Canada’s Pacific Gulf Islands

When Was the Last Time You Got Lost in a Tidal Pool?

 

In the Pacific northwest waters of British Columbia, between mainland BC and Vancouver Island, the Salish Sea laps the shores of the Gulf Islands, home to pockets of old growth forest, wildflower meadows and fragile eco-systems that support plant life specific to this region. Hundreds of species of seabirds thrive alongside a marine life that includes seals, sea lions, otters, schools of porpoises and the stunning black and white Orca. When you step off the ferry, set your watch to island time.

 

This article was originally published in the Winter 2021 Issue of Invest In Style Magazine.

 

Stunning black and white Orca are a common sight in the Gulf Islands.

 

Accessible by ferry, seaplane, chartered boat or kayak, the Gulf Islands’ Mediterranean climate make them a year-round vacation destination. Of the hundreds of islands, none is joined by a bridge (with one exception). And if you want to get along with the locals, don’t start up a conversation about building one.

 

The coastal city of Nanaimo, about 1.5 hrs north of Victoria, the capital of BC on the southern tip of Vancouver Island, marks the dividing line between the Northern and Southern Gulf Islands. To the north lie the less populated islands of Lasqueti, Jedediah, Savary, Denman, Hornby, Texada and others, and to the south, the larger islands include Gabriola, Galiano, Mayne, Salt Spring, Saturna, and Pender (which is made up of North and South Pender islands, joined to each other by bridge). The islands are accessible by ferry from various terminals along the east coast of Vancouver Island.

 

Aerial view of Salt Spring Island, the largest of the Southern Gulf Islands, in the Salish Sea between mainland British Columbia, near Vancouver, and the capital city of Victoria, on Vancouver Island.

 

The culture of each island is closely related to its population. Salt Spring, the largest of the Gulf Islands, with a population close to 11,000, is the most urban of the islands. Its main town, Ganges, overlooks a marina and the Salish Sea and offers a variety of eclectic shops and restaurants as well as a popular Saturday farmer’s market. Salt Spring is well-known for its artisanal cheeses, coffee, wineries and a craft brewery. Canada’s first olive farm started on Salt Spring. Baynes Peak, in Mt. Maxwell Provincial Park, is the highest point on the island and from here you’ll enjoy spectacular views all the way across to Vancouver Island.

 

The panoramic views from atop Mt. Galiano, on Galiano Island, extend to Mount Baker, in Washington. Galiano is especially good for tidal pools along the eastern coastline, where the smooth bedrock has been eroded by the sea. Sit yourself down beside a tidal pool and stare into it until you can no longer count the number of creatures you will eventually see, even if you notice the cluster of purple starfish right way.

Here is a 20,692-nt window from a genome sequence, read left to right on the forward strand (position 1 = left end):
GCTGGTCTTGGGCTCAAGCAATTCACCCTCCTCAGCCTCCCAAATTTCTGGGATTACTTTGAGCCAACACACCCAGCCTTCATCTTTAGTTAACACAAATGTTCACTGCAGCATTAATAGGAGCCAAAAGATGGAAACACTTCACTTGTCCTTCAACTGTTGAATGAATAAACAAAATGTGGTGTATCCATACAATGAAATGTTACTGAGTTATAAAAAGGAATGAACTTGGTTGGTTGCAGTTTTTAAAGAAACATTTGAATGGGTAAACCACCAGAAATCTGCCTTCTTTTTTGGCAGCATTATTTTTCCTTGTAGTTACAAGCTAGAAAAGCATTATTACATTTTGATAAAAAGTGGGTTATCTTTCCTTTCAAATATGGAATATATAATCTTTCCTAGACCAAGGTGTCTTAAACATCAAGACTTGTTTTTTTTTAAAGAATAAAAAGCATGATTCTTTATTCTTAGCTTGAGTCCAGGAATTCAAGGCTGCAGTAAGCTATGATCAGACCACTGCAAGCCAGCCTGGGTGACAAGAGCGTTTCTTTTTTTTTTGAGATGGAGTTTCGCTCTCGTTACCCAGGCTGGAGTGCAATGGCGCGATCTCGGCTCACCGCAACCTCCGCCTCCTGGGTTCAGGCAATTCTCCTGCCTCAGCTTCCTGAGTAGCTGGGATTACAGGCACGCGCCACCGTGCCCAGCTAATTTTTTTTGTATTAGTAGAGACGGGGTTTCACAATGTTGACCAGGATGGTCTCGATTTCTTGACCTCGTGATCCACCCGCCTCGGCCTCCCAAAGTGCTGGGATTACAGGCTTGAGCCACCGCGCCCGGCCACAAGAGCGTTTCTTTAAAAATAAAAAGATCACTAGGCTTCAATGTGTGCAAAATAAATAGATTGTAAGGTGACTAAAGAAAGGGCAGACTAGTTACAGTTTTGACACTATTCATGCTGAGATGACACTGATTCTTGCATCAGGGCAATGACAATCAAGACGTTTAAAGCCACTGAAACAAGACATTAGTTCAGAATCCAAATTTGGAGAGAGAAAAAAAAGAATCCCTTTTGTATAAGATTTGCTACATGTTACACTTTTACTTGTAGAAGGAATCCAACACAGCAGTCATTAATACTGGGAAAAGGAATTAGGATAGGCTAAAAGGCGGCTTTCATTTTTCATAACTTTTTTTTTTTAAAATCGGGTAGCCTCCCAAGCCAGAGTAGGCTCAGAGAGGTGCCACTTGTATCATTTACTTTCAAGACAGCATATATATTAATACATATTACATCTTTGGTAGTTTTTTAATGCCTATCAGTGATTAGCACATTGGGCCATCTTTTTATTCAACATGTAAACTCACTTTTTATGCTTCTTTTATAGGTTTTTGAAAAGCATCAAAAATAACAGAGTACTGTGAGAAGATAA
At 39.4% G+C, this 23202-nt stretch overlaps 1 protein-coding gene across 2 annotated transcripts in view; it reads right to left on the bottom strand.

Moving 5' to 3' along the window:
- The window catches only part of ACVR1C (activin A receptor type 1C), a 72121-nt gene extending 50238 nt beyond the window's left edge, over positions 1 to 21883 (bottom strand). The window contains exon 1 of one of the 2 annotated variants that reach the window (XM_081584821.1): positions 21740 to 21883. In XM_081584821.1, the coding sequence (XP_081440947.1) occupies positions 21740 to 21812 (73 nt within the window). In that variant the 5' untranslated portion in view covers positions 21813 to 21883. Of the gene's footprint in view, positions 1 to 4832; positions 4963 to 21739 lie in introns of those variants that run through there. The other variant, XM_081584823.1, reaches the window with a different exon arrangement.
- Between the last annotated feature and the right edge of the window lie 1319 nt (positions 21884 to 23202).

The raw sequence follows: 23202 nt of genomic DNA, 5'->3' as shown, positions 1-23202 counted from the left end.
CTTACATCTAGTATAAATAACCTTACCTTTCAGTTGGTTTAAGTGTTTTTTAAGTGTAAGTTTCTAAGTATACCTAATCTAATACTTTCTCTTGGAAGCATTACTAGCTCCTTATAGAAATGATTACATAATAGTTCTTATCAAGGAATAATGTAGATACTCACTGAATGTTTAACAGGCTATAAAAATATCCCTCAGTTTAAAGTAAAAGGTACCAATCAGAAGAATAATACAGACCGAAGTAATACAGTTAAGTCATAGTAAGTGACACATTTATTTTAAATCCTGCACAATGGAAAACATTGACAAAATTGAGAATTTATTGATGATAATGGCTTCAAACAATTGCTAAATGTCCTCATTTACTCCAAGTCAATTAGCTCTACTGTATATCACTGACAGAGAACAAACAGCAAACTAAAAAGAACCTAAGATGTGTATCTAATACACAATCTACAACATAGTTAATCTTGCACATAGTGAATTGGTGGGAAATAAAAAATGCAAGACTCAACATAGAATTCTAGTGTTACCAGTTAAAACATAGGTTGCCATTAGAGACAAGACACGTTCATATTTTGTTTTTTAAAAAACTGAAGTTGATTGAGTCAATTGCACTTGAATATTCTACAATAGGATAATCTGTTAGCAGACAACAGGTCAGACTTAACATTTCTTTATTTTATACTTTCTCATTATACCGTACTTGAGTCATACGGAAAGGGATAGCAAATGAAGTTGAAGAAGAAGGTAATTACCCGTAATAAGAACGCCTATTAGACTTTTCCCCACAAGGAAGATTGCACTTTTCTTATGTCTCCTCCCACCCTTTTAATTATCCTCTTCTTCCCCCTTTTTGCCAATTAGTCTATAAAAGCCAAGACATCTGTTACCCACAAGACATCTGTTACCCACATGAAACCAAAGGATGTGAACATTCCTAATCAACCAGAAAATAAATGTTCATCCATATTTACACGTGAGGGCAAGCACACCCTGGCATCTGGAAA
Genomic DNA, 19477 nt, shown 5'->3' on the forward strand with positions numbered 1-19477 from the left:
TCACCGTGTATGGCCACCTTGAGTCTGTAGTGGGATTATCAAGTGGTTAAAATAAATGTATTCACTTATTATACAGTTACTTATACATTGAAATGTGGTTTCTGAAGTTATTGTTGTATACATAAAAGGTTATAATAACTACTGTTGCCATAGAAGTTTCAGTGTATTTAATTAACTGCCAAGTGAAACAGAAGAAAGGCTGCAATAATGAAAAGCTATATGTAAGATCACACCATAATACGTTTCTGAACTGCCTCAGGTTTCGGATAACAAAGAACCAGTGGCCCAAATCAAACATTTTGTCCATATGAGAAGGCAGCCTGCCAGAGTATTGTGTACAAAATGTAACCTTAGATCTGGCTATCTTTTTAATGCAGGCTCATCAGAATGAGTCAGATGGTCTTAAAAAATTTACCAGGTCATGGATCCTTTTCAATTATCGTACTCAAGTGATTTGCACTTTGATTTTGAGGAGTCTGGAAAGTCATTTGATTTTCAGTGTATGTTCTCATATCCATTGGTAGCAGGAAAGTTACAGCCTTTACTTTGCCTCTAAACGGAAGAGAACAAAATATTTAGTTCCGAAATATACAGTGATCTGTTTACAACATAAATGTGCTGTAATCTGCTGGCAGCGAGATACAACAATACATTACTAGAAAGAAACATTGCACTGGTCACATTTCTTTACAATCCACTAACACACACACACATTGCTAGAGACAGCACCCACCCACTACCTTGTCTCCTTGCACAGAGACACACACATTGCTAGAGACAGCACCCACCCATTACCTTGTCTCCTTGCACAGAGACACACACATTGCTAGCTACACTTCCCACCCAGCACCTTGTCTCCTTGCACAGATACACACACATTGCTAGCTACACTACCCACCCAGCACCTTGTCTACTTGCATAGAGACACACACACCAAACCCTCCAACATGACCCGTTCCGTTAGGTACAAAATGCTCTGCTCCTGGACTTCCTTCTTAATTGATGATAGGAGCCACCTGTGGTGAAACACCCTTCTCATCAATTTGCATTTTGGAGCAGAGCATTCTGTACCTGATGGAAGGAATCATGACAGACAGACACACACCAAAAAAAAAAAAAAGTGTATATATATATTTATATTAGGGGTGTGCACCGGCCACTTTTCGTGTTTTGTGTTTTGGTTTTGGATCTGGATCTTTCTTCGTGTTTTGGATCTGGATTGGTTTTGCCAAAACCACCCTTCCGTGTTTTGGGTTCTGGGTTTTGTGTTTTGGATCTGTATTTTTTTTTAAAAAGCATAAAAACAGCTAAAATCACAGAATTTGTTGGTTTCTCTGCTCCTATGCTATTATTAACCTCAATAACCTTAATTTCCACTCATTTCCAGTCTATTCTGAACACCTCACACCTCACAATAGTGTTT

Discover purple starfish on gulf island beaches when the tide is out.

 

While all the islands are home to a variety of artists and writers, Gabriola calls itself The Isle of the Arts. Here, painters, sculptors, textile artists, potters, jewellery makers and glass blowers open their studios to collectors and the curious. Enjoy a delicious meal of local seafood at the beautiful stone-and-glass Surf Lodge, then walk down to the shore at Berry Point Road to watch the distant lighthouse glow as the sun sets.

 

Pender Island – “two islands, countless treasures” – includes north and south Pender. North Pender offers more amenities while South Pender is more rural and covered with fields and farms. Pender has a nine-hole golf course on an historic farm, and you can play 27 “hole” disc golf, just north of Magic Lake.

 

North of Nanaimo lie the less populated Northern Gulf Islands. From the accessible shoreline boardwalk in the town of Parksville, you can see Lasqueti Island, home to 400 of BC’s most educated population (according to StatsCan). Many of these islanders grow their own food and cut their own firewood to heat their homes.

 

Heron Rocks, wave-eroded sandstone off the shoreline of Hornby Island, British Columbia, Canada.

 

The ferry to Denman Island is a 15-minute trip from Buckley Bay, half an hour north of Parksville. Amongst Denman’s population of 1,100, there’s a thriving arts and crafts scene, farms, and a turn-of-the-century grocery store. Many residents grow food for themselves and to sell at the local farmers’ market.

 

A visit to Hornby Island requires first taking the ferry to Denman, then a short drive to catch the ferry to Hornby. Hornby Island has some of the best biking trails in BC, an astronomical observatory, and it’s a great place for ocean kayaking. Hornby has two provincial parks, picturesque seaside coves and bays, and a Douglas fir forest. It’s worth the two ferry trips.

 

The gulf islands are a kayaker’s dream.

 

The Gulf Islands are a birder’s paradise, a kayaker’s dream and a city dweller’s restorative respite. Accommodations range from campgrounds and rustic cabins, to cozy Bed and Breakfasts and well-appointed hotels. You can drive onto many of the islands and hike, bike or walk the shorelines and trails. With their provincial parks, marine park reserves, forests and sandy beaches, a visit to BC’s laid-back Gulf Islands will deepen your breathing and relax your busy mind.

 

It starts on the Salish Sea, on that first ferry ride…

 

Written By Lesley Kenny